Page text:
Previously this was contested. When one of her former lovers claimed she was a sexual fantasist who habitually twisted facts to enhance her own self-image, she could deny it. When another said she had fantasised about having sex with Bill Clinton on the desk in the Oval Office even before she'd met him, she could dismiss it as a joke. She might even be able to think of a convincing explanation for having asked her friend Linda Tripp, on a tape heard by the Grand Jury, "he told me he's going to lie. I'm going to lie. Why can't you lie?" And then adding: "I would lie on the stand for my family. That is how I was raised. I was brought up with lies all the time. I have lied my entire life."
But in giving the "full and truthful testimony" on which her immunity depends she must, perforce, admit she was lying in the affidavit she signed during the Paula Jones sex harassment case against Clinton. Without immunity she would face an array of charges - including perjury, obstruction of justice and subornation of perjury. She may, in the words of her lawyer William Ginsburg, have been "caught in the web of a complicated government conflict, orchestrated and engineered by people with a political and personal agenda". But she was either lying then or she is lying now. And jesting Pilate's question "What is truth?" has been given a further twist by the process of intensive weeks-long coaching in truth-telling which Lewinsky was given by the state prosecutor Kenneth Starr.
There is, of course, nothing singular in all this. It belongs to the world of plea-bargaining which, as they say in the United States, is a way of delivering "at least some justice". It is not confined to America. As any practising lawyer will privately reveal, plea-bargaining also goes on in the UK on a fairly significant scale. This being the land of the unwritten constitution it is, naturally, done unofficially.
Where the lawyers do not collude the police do, through the system of informers by which individual officers overlook the minor crimes of those underworld figures who are prepared to shop the perpetrators of more major villainies. This routinely involves the police in the kind of negotiation with the jury that Kenneth Starr must undertake with Monica Lewinsky. This villain has lied in the past, the police tell the jury, but you can believe him now because we say so. Often, of course, they do.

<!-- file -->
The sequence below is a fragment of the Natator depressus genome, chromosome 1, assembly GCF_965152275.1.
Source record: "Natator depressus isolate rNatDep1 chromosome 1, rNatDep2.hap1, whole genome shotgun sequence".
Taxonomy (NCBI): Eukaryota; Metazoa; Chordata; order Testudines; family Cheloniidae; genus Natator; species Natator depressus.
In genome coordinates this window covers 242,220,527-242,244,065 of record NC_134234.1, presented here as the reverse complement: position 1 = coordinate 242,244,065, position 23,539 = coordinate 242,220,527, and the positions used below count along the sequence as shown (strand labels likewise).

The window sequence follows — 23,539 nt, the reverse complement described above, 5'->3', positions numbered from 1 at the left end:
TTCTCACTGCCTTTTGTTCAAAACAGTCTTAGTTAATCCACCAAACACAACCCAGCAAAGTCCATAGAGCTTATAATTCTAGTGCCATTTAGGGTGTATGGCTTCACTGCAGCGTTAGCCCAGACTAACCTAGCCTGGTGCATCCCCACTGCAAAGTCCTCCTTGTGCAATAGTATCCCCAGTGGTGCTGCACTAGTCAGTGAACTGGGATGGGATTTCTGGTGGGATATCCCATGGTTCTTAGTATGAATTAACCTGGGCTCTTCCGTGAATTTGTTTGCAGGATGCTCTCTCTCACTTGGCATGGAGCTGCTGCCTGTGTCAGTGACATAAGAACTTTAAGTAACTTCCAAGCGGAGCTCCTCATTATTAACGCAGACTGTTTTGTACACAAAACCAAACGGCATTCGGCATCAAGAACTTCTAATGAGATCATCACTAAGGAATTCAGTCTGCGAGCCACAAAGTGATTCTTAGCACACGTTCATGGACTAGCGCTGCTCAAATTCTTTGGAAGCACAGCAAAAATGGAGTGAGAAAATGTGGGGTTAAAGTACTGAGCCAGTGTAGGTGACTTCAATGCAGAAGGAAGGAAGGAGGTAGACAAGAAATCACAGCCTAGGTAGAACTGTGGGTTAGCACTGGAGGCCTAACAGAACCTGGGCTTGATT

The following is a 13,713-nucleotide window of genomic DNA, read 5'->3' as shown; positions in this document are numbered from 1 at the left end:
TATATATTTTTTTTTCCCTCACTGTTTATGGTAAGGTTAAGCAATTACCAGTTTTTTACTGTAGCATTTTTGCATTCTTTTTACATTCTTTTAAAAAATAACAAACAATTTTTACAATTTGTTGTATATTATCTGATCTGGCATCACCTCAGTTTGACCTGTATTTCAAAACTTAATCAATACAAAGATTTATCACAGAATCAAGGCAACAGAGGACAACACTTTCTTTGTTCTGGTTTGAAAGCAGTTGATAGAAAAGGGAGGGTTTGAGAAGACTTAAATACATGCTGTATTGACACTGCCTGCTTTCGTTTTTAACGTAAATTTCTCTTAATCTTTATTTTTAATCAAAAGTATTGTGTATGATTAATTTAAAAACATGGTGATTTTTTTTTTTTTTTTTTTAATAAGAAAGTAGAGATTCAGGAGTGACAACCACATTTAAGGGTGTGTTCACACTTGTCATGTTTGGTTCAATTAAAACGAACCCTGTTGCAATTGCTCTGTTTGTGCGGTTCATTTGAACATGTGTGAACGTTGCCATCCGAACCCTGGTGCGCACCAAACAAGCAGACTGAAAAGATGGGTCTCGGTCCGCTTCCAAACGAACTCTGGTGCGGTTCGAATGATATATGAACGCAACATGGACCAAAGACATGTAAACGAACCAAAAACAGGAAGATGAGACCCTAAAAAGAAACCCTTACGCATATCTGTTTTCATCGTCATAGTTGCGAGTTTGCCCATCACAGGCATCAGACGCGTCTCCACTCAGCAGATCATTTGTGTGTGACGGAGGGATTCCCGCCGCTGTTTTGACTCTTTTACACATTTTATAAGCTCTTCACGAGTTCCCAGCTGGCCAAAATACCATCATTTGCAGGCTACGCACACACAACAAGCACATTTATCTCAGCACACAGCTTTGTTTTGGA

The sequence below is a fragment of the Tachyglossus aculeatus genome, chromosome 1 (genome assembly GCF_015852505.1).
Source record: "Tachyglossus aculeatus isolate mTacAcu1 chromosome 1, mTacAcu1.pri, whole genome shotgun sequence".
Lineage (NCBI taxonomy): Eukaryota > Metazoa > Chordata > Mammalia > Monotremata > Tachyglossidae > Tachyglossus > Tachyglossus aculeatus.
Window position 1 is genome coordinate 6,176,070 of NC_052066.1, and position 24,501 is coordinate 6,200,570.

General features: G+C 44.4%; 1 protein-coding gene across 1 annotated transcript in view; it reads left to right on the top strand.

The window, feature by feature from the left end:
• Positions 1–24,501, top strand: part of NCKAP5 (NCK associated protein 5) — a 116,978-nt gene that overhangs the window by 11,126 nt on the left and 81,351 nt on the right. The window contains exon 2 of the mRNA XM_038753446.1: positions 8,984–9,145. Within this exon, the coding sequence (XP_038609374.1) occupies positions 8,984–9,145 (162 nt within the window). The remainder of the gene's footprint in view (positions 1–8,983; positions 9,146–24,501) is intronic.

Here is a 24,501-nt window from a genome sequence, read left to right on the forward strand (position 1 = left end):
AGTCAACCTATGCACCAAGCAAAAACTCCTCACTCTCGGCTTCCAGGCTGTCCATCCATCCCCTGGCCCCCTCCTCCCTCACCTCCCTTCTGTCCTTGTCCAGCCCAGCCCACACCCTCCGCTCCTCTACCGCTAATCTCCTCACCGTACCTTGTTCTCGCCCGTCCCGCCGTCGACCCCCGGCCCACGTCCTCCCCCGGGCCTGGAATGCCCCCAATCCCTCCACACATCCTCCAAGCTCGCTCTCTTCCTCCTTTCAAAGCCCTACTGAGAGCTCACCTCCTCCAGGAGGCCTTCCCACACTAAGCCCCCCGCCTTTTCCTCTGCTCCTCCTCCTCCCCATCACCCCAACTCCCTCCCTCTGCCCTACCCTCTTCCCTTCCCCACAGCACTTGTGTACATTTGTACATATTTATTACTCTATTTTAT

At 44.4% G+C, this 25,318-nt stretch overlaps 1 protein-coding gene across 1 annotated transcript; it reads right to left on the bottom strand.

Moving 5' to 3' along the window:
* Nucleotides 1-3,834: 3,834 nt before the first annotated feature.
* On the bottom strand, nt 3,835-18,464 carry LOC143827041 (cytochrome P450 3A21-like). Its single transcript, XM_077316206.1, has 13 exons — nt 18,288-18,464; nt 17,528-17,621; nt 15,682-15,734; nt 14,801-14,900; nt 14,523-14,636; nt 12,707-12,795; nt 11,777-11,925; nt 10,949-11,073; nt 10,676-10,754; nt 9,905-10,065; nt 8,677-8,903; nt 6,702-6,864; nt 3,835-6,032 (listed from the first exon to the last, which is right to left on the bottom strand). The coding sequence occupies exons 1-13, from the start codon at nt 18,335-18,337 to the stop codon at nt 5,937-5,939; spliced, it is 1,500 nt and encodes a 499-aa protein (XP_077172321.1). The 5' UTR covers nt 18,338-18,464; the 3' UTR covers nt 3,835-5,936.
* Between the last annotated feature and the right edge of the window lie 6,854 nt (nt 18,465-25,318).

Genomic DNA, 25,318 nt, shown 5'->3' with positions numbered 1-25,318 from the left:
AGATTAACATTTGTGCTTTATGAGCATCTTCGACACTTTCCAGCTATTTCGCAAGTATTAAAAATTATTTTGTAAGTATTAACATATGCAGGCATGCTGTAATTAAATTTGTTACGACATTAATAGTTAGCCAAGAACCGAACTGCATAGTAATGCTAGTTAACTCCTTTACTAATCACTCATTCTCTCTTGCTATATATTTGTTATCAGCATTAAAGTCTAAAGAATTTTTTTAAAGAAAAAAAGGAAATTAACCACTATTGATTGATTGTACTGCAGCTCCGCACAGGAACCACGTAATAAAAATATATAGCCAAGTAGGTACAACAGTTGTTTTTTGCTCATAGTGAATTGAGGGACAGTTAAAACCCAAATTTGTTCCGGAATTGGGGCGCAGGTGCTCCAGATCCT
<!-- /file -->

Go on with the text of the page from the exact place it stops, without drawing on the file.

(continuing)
The trouble with the shady world of informing is that it can tempt police officers into tweaking things with their colleagues, losing files and much else to protect their contacts. The slippage can be such that, as in one case in New York recently, law enforcers were apparently prepared to overlook even murder by minor mobsters in the hunt for some Mr Big. Morality, after all, only serves the ideal of personal integrity, and the law must concern itself with public order. The confusion of the two is what makes Bill Clinton's Zippergate predicament so unpredictable.
But there is, equally, no legal basis for deal-making by individuals such as the Treasury Solicitor, Roland Phillips, the government officer who was engaged in negotiations with David Shayler's lawyer. It is just that Official Secrets convictions are notoriously difficult to obtain so the Government decided it might be easier to rein Shayler in by controlling the copyright on his writing. The negotiations foundered because Shayler's lawyer insisted that MI5 should be able to withhold permission for Shayler's prose only if it "discloses the operations, sources, methods of the security or intelligence agencies and such disclosure would result in actual damage to national security or the disclosure reveals the identities of staff of the security and intelligence agencies". And Shayler himself gave some indication of his intentions by threatening to post more stuff on the Internet and giving an interview on the Gaddafi plot story to the Sunday Times, whose executives he is still so evidently eager to impress.
In the end politics must look to the future, while justice concerns itself with the past and morality turns to some inner horizon with which our world has grown unfamiliar. Plato, in his account of the last days of Socrates, offered one other explanation for the great man's equanimity in the face of the law's verdict. He was, he said, too old to do anything as undignified as running away. What price dignity now?